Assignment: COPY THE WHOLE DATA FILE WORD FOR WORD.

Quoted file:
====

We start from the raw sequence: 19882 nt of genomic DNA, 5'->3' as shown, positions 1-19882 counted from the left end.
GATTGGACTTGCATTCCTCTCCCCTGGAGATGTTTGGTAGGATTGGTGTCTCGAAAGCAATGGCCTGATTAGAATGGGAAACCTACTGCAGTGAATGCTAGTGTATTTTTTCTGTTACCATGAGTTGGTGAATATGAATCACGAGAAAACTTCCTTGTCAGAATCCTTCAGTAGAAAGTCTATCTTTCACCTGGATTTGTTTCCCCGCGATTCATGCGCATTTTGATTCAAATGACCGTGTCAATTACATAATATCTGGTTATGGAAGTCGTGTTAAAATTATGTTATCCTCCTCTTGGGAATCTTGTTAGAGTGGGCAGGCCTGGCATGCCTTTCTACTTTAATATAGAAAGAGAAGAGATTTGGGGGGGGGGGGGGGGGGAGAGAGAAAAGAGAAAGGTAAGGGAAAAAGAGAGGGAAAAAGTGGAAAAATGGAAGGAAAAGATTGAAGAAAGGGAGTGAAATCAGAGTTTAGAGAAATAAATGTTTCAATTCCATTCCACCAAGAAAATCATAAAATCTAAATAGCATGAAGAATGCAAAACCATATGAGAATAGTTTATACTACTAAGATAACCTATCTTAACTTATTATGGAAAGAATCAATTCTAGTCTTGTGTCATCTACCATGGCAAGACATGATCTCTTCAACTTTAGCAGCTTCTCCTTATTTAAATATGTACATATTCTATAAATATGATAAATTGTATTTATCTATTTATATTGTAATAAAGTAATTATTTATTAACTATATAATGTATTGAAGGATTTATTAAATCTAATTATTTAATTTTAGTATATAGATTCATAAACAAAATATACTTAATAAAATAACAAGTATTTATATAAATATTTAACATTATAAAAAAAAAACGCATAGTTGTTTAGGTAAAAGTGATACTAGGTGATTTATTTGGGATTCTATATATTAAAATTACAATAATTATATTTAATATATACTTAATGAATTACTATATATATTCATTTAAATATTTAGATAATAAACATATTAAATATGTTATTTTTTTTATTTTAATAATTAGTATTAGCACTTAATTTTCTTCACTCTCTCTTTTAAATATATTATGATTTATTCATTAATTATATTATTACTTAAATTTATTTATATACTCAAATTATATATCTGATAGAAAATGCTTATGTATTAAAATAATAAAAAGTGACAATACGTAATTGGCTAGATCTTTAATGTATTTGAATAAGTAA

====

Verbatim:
We start from the raw sequence: 19882 nt of genomic DNA, 5'->3' as shown, positions 1-19882 counted from the left end.
GATTGGACTTGCATTCCTCTCCCCTGGAGATGTTTGGTAGGATTGGTGTCTCGAAAGCAATGGCCTGATTAGAATGGGAAACCTACTGCAGTGAATGCTAGTGTATTTTTTCTGTTACCATGAGTTGGTGAATATGAATCACGAGAAAACTTCCTTGTCAGAATCCTTCAGTAGAAAGTCTATCTTTCACCTGGATTTGTTTCCCCGCGATTCATGCGCATTTTGATTCAAATGACCGTGTCAATTACATAATATCTGGTTATGGAAGTCGTGTTAAAATTATGTTATCCTCCTCTTGGGAATCTTGTTAGAGTGGGCAGGCCTGGCATGCCTTTCTACTTTAATATAGAAAGAGAAGAGATTTGGGGGGGGGGGGGGGGGGAGAGAGAAAAGAGAAAGGTAAGGGAAAAAGAGAGGGAAAAAGTGGAAAAATGGAAGGAAAAGATTGAAGAAAGGGAGTGAAATCAGAGTTTAGAGAAATAAATGTTTCAATTCCATTCCACCAAGAAAATCATAAAATCTAAATAGCATGAAGAATGCAAAACCATATGAGAATAGTTTATACTACTAAGATAACCTATCTTAACTTATTATGGAAAGAATCAATTCTAGTCTTGTGTCATCTACCATGGCAAGACATGATCTCTTCAACTTTAGCAGCTTCTCCTTATTTAAATATGTACATATTCTATAAATATGATAAATTGTATTTATCTATTTATATTGTAATAAAGTAATTATTTATTAACTATATAATGTATTGAAGGATTTATTAAATCTAATTATTTAATTTTAGTATATAGATTCATAAACAAAATATACTTAATAAAATAACAAGTATTTATATAAATATTTAACATTATAAAAAAAAAACGCATAGTTGTTTAGGTAAAAGTGATACTAGGTGATTTATTTGGGATTCTATATATTAAAATTACAATAATTATATTTAATATATACTTAATGAATTACTATATATATTCATTTAAATATTTAGATAATAAACATATTAAATATGTTATTTTTTTTATTTTAATAATTAGTATTAGCACTTAATTTTCTTCACTCTCTCTTTTAAATATATTATGATTTATTCATTAATTATATTATTACTTAAATTTATTTATATACTCAAATTATATATCTGATAGAAAATGCTTATGTATTAAAATAATAAAAAGTGACAATACGTAATTGGCTAGATCTTTAATGTATTTGAATAAGTAA